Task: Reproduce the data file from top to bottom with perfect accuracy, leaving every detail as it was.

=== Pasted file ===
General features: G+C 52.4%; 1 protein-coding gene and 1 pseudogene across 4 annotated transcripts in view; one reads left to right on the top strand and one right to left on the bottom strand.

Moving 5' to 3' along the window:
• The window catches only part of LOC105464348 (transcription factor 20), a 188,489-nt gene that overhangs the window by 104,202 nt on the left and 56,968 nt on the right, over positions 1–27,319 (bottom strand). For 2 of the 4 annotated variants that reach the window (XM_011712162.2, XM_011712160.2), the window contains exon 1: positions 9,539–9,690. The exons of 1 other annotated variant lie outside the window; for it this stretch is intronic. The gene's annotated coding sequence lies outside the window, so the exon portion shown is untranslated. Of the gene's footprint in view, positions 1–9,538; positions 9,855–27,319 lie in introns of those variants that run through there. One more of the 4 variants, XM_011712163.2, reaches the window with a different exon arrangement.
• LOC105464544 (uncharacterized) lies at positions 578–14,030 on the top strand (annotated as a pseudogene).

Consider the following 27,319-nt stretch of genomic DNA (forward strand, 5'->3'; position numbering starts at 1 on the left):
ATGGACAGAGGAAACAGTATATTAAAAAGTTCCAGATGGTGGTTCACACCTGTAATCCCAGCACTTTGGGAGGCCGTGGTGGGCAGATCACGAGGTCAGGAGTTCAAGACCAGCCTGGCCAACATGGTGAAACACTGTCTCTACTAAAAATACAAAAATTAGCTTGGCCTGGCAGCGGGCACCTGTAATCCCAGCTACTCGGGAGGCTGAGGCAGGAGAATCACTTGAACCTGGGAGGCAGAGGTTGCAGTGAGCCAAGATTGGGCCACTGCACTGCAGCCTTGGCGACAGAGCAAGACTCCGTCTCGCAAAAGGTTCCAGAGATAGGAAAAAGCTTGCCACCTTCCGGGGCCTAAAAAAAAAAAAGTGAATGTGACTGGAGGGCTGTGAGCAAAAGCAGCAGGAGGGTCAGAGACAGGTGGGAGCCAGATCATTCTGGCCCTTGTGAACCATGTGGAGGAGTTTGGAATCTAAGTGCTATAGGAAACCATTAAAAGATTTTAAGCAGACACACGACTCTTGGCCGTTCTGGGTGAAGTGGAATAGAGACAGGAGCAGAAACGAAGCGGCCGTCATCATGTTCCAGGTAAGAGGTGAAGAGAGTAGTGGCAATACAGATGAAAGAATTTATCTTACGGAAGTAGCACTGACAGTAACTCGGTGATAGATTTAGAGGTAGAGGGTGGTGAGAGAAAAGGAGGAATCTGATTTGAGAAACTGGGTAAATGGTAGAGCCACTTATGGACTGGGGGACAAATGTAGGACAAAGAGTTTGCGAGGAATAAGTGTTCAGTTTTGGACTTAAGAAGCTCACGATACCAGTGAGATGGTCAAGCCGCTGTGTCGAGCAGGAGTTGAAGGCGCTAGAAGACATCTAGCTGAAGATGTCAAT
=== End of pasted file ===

General features: G+C 52.4%; 1 protein-coding gene and 1 pseudogene across 4 annotated transcripts in view; one reads left to right on the top strand and one right to left on the bottom strand.

Moving 5' to 3' along the window:
• The window catches only part of LOC105464348 (transcription factor 20), a 188,489-nt gene that overhangs the window by 104,202 nt on the left and 56,968 nt on the right, over positions 1–27,319 (bottom strand). For 2 of the 4 annotated variants that reach the window (XM_011712162.2, XM_011712160.2), the window contains exon 1: positions 9,539–9,690. The exons of 1 other annotated variant lie outside the window; for it this stretch is intronic. The gene's annotated coding sequence lies outside the window, so the exon portion shown is untranslated. Of the gene's footprint in view, positions 1–9,538; positions 9,855–27,319 lie in introns of those variants that run through there. One more of the 4 variants, XM_011712163.2, reaches the window with a different exon arrangement.
• LOC105464544 (uncharacterized) lies at positions 578–14,030 on the top strand (annotated as a pseudogene).

Consider the following 27,319-nt stretch of genomic DNA (forward strand, 5'->3'; position numbering starts at 1 on the left):
ATGGACAGAGGAAACAGTATATTAAAAAGTTCCAGATGGTGGTTCACACCTGTAATCCCAGCACTTTGGGAGGCCGTGGTGGGCAGATCACGAGGTCAGGAGTTCAAGACCAGCCTGGCCAACATGGTGAAACACTGTCTCTACTAAAAATACAAAAATTAGCTTGGCCTGGCAGCGGGCACCTGTAATCCCAGCTACTCGGGAGGCTGAGGCAGGAGAATCACTTGAACCTGGGAGGCAGAGGTTGCAGTGAGCCAAGATTGGGCCACTGCACTGCAGCCTTGGCGACAGAGCAAGACTCCGTCTCGCAAAAGGTTCCAGAGATAGGAAAAAGCTTGCCACCTTCCGGGGCCTAAAAAAAAAAAAGTGAATGTGACTGGAGGGCTGTGAGCAAAAGCAGCAGGAGGGTCAGAGACAGGTGGGAGCCAGATCATTCTGGCCCTTGTGAACCATGTGGAGGAGTTTGGAATCTAAGTGCTATAGGAAACCATTAAAAGATTTTAAGCAGACACACGACTCTTGGCCGTTCTGGGTGAAGTGGAATAGAGACAGGAGCAGAAACGAAGCGGCCGTCATCATGTTCCAGGTAAGAGGTGAAGAGAGTAGTGGCAATACAGATGAAAGAATTTATCTTACGGAAGTAGCACTGACAGTAACTCGGTGATAGATTTAGAGGTAGAGGGTGGTGAGAGAAAAGGAGGAATCTGATTTGAGAAACTGGGTAAATGGTAGAGCCACTTATGGACTGGGGGACAAATGTAGGACAAAGAGTTTGCGAGGAATAAGTGTTCAGTTTTGGACTTAAGAAGCTCACGATACCAGTGAGATGGTCAAGCCGCTGTGTCGAGCAGGAGTTGAAGGCGCTAGAAGACATCTAGCTGAAGATGTCAAT